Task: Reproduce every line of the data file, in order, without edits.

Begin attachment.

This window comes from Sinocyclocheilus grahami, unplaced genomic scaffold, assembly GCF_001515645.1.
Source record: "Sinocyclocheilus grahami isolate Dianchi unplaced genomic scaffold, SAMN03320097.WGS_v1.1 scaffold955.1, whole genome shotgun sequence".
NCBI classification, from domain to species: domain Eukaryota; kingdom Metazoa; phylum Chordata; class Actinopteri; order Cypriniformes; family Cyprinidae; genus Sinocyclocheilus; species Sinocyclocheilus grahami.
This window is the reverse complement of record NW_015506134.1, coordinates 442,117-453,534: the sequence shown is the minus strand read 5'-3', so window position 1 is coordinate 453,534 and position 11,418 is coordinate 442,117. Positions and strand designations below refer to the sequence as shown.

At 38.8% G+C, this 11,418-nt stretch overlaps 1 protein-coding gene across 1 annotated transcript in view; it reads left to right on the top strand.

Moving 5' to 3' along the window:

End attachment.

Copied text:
This window comes from Sinocyclocheilus grahami, unplaced genomic scaffold, assembly GCF_001515645.1.
Source record: "Sinocyclocheilus grahami isolate Dianchi unplaced genomic scaffold, SAMN03320097.WGS_v1.1 scaffold955.1, whole genome shotgun sequence".
NCBI classification, from domain to species: domain Eukaryota; kingdom Metazoa; phylum Chordata; class Actinopteri; order Cypriniformes; family Cyprinidae; genus Sinocyclocheilus; species Sinocyclocheilus grahami.
This window is the reverse complement of record NW_015506134.1, coordinates 442,117-453,534: the sequence shown is the minus strand read 5'-3', so window position 1 is coordinate 453,534 and position 11,418 is coordinate 442,117. Positions and strand designations below refer to the sequence as shown.

At 38.8% G+C, this 11,418-nt stretch overlaps 1 protein-coding gene across 1 annotated transcript in view; it reads left to right on the top strand.

Moving 5' to 3' along the window: